Panel a 9-HODE concentrations for the pain group samples plotted against the NRSday scores. Panels b and c non-parametric correlations between the fifteen lipids studied and the NRSday scores for B, NP and C, CWP participants. The y-axes show the values and 95 % confidence limits for the lipids colour-coded on the basis of their group: orange for linoleic acid-derived oxylipins, red for endocannabinoids, blue for related NAEs and yellow for arachidonic acid-derived oxylipins. The x-axes are the corresponding P values for the correlation coefficients, with the vertical lines showing cut-offs at P = 0.0033 (the Benjamini and Hochberg [24] 5 % false discovery rate limit for the dataset) and at P = 0.05. Note that in Panel c, the value for 8,9- DiHETrE (rho 0.14, P = 0.41) is hidden behind another data point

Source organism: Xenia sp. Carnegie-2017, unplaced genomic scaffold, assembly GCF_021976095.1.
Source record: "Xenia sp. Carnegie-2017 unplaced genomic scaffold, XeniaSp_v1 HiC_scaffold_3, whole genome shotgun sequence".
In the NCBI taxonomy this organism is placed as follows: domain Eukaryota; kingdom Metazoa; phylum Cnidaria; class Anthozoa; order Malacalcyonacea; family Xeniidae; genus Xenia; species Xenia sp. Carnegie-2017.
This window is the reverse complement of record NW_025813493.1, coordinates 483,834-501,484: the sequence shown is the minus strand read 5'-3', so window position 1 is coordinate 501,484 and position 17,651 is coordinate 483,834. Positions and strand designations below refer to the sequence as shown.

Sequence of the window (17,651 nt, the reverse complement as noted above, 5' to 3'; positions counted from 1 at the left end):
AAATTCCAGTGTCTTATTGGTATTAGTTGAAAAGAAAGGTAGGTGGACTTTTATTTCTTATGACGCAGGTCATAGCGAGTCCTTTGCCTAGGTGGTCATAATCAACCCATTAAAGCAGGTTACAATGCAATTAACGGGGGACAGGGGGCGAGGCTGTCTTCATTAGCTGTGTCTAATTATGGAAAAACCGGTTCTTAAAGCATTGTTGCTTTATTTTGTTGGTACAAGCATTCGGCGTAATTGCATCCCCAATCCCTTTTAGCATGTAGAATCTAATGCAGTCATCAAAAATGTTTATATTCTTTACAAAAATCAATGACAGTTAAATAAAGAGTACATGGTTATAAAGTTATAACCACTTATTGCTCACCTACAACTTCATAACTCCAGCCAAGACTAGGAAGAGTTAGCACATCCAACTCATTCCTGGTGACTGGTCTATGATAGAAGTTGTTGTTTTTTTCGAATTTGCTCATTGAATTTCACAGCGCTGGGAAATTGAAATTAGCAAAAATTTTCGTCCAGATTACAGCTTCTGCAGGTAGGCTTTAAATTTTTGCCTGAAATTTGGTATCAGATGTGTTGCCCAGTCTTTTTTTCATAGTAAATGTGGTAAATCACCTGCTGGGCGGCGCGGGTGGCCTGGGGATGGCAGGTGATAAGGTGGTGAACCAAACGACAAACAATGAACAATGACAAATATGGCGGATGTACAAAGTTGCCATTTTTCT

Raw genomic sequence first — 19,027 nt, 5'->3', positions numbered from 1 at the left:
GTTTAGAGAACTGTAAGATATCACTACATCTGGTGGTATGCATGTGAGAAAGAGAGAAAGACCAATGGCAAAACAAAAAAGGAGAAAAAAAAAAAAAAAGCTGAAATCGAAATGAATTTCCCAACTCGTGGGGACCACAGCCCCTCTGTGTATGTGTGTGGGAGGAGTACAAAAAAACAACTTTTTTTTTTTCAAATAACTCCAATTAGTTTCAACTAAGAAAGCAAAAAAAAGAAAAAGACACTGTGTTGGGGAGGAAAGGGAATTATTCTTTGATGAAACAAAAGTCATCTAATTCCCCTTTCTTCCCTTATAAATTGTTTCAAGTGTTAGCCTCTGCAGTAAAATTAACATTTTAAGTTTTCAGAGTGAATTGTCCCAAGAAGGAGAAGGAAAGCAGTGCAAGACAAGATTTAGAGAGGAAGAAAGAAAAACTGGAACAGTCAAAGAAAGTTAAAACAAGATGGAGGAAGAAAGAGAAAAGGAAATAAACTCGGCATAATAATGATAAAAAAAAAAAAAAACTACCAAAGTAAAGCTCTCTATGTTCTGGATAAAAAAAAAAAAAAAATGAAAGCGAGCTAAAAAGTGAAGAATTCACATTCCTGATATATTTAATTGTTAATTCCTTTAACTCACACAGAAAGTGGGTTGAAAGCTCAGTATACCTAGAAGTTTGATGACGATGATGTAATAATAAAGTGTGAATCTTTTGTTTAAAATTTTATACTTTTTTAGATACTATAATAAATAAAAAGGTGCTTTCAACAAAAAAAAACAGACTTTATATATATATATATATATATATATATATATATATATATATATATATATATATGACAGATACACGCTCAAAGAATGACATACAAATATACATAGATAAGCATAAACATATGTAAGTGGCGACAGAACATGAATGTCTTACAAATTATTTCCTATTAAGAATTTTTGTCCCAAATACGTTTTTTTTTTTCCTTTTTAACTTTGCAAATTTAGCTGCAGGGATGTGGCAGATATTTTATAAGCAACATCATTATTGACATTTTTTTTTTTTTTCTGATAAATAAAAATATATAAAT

Table 3

Spearman’s zero- and first-order Spearman rank correlation coefficients between the pain scores and the plasma lipid concentrations

Parameter:

NRSday

NRSday

NRSday

NRSweek

Pain duration

Pain Group:

NP

CWP

NP + CWP

NP + CWP

NP + CWP

Controlling for:

-

time

BMI

-

-

-

-

N:

35

31

34

15

50

50

48

2-AG

0.05

0.06

0.14

−0.43

−0.10

−0.08

0.07

AEA

0.16

0.13

0.23

0.14

0.11

0.22

−0.05

PEA

−0.03

0.03

−0.01

0.21

0.01

0.12

−0.10

SEA

0.14

0.23

0.18

0.12

0.13

0.05

−0.07

OEA

0.20

0.23

0.16

0.39

0.25

0.16

−0.10

LEA

0.08

0.14

0.05

0.15

0.11

0.23

−0.17

9-HODE

0.51**

0.49**

0.56***

0.28

0.43**

0.06

0.06

13-HODE

0.53**

0.54**

0.54**

0.13

0.35*